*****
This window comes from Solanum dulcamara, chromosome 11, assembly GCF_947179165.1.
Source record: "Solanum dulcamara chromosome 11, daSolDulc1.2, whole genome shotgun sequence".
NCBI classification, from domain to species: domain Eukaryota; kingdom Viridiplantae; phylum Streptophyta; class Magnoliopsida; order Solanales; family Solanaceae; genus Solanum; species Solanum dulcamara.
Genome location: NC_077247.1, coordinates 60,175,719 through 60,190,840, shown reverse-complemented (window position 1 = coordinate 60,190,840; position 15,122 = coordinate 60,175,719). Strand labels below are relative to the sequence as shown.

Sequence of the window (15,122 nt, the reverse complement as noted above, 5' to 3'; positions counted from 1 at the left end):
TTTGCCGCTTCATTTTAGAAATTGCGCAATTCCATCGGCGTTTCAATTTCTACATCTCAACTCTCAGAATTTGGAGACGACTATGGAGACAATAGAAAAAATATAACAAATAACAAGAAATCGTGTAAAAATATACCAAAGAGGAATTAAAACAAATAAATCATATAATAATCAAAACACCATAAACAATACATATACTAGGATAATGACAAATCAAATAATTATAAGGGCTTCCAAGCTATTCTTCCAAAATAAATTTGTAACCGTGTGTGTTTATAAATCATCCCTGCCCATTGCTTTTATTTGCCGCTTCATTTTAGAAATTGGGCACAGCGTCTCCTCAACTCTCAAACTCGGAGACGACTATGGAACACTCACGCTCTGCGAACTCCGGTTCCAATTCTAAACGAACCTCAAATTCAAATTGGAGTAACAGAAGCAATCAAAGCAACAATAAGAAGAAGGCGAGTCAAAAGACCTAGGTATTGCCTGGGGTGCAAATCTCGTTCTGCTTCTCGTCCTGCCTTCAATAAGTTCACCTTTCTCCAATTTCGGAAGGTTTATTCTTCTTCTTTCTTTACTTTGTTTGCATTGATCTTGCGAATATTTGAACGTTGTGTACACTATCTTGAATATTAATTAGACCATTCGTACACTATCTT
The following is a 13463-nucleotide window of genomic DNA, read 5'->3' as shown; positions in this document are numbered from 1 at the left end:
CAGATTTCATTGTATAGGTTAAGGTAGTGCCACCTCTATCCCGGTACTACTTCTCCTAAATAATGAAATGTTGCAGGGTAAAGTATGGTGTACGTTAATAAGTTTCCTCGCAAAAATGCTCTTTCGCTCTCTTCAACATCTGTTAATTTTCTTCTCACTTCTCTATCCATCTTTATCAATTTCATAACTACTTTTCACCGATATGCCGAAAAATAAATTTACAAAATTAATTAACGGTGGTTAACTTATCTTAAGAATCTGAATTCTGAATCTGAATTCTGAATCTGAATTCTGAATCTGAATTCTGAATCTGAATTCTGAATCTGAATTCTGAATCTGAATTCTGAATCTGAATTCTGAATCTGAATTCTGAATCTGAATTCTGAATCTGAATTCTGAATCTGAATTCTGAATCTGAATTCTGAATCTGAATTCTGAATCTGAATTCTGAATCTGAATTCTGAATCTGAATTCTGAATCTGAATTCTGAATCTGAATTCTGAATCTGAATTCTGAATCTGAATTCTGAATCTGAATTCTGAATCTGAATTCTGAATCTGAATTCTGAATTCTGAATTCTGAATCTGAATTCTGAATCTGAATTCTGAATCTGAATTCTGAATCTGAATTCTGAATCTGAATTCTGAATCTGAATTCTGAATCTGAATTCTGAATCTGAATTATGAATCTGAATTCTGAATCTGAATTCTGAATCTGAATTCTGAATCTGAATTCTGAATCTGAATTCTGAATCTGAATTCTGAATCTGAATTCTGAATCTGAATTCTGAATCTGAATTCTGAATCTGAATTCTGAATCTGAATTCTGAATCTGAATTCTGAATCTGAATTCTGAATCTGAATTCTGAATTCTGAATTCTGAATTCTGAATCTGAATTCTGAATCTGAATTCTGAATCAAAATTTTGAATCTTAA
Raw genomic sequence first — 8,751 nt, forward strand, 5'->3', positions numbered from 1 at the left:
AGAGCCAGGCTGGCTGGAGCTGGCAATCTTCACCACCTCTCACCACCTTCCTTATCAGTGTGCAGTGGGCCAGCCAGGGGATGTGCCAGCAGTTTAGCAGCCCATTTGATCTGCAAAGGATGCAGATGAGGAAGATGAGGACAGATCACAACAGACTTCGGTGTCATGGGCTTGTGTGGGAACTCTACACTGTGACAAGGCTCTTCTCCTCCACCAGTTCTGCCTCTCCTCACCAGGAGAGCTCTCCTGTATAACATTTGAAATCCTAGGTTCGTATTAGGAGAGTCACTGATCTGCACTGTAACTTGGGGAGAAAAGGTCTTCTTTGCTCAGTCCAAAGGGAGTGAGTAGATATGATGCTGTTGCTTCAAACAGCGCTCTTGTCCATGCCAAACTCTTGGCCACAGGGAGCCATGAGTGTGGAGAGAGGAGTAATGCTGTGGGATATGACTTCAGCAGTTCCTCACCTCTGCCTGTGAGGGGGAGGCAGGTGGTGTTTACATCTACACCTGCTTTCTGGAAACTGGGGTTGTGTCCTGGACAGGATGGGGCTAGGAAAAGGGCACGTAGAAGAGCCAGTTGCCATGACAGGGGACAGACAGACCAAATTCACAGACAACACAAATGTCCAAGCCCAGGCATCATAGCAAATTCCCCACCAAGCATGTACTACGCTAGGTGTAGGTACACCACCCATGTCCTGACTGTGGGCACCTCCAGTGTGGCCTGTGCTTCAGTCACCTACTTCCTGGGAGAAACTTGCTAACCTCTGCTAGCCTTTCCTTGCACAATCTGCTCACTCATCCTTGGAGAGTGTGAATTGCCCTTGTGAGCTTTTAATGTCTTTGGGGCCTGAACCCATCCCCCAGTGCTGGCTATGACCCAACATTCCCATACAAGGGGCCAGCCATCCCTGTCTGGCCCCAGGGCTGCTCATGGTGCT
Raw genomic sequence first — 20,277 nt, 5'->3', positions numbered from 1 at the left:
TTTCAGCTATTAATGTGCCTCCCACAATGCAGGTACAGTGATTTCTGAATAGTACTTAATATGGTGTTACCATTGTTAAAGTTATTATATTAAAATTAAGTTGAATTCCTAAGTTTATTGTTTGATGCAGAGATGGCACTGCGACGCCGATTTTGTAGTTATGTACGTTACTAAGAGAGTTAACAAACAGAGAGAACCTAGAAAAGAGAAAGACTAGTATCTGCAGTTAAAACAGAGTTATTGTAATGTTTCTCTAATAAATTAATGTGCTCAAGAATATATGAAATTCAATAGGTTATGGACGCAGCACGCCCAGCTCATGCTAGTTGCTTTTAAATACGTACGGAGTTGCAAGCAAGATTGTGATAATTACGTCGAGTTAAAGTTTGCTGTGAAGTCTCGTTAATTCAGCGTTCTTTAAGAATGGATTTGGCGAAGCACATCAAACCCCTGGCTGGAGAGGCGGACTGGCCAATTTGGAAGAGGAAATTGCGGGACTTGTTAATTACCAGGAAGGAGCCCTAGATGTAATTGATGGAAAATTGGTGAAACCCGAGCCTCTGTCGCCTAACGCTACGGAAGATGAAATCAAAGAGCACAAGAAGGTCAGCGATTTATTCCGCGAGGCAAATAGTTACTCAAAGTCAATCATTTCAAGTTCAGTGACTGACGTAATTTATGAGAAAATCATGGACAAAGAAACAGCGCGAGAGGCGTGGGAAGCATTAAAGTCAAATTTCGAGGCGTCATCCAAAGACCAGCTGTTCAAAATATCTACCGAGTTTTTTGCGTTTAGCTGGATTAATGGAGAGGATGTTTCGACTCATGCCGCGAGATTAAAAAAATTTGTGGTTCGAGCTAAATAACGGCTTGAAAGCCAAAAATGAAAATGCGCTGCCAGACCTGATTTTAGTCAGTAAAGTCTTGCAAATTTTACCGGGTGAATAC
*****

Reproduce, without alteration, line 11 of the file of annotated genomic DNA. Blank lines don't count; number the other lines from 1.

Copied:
Raw genomic sequence first — 20,277 nt, 5'->3', positions numbered from 1 at the left: